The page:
Adaptable Hollywood star Josh Brolin has the ability to play almost every kind of role - ranging from intense Woody Allen characters to former President George W. Bush. In the 2010 remake of the 1969 John Wayne classic True Grit, Josh teams up again with the Coen brothers, who previously featured him in their existentialist-Western-of-kinds No Country For Old Men. Brolin is once again on the run, this time as dim-witted killer Tom Chaney, hotly pursued by Jeff Bridges' Rooster Cogburn, in another beautiful, quirky new take on what a Western can be here in the 21st century.
Buzzine's Izumi Hasegawa recently sat down with Josh Brolin in Los Angeles, CA for an exclusive interview and gets the behind-the-scences scoop on the motivations, preparations and research that went into his performance in True Grit.
Izumi Hasegawa: Where do you have to go to find a violent simpleton in you?
Josh Brolin: No stretch! Well, it found me, didn't it? I wasn't in the film. I don't know what you're talking about. They just asked to use my name. When I came, I talked to Joel and Ethan [Coen] about it in the beginning and they said something about he's sort of a dim bulb, and I thought no, he's more like a broken bulb--no filament at all. I like the idea of doing this duality of a guy who he's talked about throughout the whole movie, so when you see him, you expect a monster. Especially when he turns around the first time - that shot with the horses. He's got that look, whatever he's doing - I'm not sure what the look is. Then he starts talking and it's a different kind of guy. It's like, "So what are you doing here? I don't understand what you're doing out here." It's almost conversation.
I like that better because the mythology of what's been created through the movie is ripped from you - whatever pigeonhole you've created in your mind of what a sociopath is. Then you see it come back when he's alone with her. You see that great low shot that they do of that transition that happens of "I'm not taking this shit anymore and now I realize I'm out in the middle of nowhere and now I have to manifest this rage again." You realize it's a true sociopath. It was fun to be able to do that. Talking about the language, I think a lot of things came together in rehearsals because I don't think anybody really knew how to do the language. Then you see Jeff [Bridges] come in and raaashaaa. Then you go, "Oh, I can say mine like that too." Then Barry [Pepper] comes in and says rashararara. "Oh, so I can pull off the no contractions by doing that" and it's true. You do. When I did the voice, I thought, oh, this is going to stick out so horrible. It's too much. I think I did too much. And then I saw everybody else in the film. You don't even notice it.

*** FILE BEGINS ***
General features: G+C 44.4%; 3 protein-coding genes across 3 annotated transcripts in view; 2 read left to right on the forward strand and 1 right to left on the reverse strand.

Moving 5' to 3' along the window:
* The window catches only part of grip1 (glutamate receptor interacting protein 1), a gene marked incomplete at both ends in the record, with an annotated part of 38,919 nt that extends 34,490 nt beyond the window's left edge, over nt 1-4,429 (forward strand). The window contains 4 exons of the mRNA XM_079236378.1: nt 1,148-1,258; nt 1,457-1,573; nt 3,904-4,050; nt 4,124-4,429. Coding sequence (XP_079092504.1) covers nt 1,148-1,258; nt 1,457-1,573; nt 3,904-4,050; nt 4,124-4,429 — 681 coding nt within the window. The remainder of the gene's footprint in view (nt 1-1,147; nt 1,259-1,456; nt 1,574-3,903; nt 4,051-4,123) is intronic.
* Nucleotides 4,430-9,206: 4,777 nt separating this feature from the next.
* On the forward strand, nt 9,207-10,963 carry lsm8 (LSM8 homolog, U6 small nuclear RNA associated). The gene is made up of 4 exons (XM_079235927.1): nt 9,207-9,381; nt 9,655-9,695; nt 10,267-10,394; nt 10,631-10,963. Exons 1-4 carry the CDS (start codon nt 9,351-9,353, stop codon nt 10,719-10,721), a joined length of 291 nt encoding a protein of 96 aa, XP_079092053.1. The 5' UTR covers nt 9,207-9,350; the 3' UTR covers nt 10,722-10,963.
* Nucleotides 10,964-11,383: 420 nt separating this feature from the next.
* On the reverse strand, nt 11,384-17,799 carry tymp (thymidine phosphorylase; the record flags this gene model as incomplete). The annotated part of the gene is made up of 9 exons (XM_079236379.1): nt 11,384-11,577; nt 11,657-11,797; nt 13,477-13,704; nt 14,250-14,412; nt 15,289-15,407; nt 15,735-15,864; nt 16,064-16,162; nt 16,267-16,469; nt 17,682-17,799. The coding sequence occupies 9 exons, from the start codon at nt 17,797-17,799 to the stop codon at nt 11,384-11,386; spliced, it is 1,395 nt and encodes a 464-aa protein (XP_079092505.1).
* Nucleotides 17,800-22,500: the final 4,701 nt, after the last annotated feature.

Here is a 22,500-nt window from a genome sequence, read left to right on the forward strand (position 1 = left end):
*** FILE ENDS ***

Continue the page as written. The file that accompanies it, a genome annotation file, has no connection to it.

IH: What was environmentally friendly on the set?
JB: The trash that we saw there we left there.
IH: How did you prepare for the campfire scene?
JB: I don't know how to answer that question really. [Hailee Steinfeld is] so precocious and amazing and present and just kind of went with it. There was never any moment. I think it was more nerve wracking for me than it was for her. She's very comfortable in her own skin. That scene was about her talking and being super confident, and this little manchild hating the purity of her. Josh loves her purity. He loves it. I'm so taken by her in every which way. I just think she's incredible. So it was much harder for me.
Everything she did was easy. The rest of us make it really hard, but it was great. I had a really good time. Other than the cursing between me and Matt [Damon] and Barry... Barry doesn't curse so much. I think the F-word was $5, the S-word was... She made about $100,000. An incredible experience, though. We had a really great time. I can't really tell you the process because it was a fairly easy process. In rehearsal, it was different. We really searched a lot in rehearsal for character and all that, but she was the one person who had it down before the rest of us really started.
IH: What kind of research did you do for the characters?
JB: I think there are a couple of things that happen. One is being authentic is really important, but authenticity in place of fluidity seems to... There's like, "Wow, that movie is perfect. They didn't do anything wrong and I'm bored out of my mind." There has to be a fluidity there, and I think that's what happens in rehearsal when you go yes, you're authentic. Listen, they wouldn't have that gun. That's 1871 and that actually wasn't issued until 1873. You're like, are you joking? There are a few people out there who that really matters to a lot, and I do think it's important, and you have amazing props people like Keith Walters, who is extremely wound up about that stuff. That's great. That's his job. I love him on the set, but you try to create these composite things.
You get in rehearsals and you go, "How does this work?" Even with my character - and I'm not in the movie very much - but you go, "Well, what works?" What I came in with wasn't working at all. We all knew it. There was no damning going on, but we were like, "Okay, that doesn't work, but what do we do? I don't know, let's just keep mixing it up and keep mixing it up." Then the little voice things come out and Joel goes, "Oh, what was that?" Ethan goes, "I like that," or I heard Ethan in the background like [laughing]. Things start to come together, and I think that's it. Instead of the western perfect authentic, this is what they say to do, let's make that.
Paramount Pictures' 'True Grit' is released in theaters on December 22, 2010.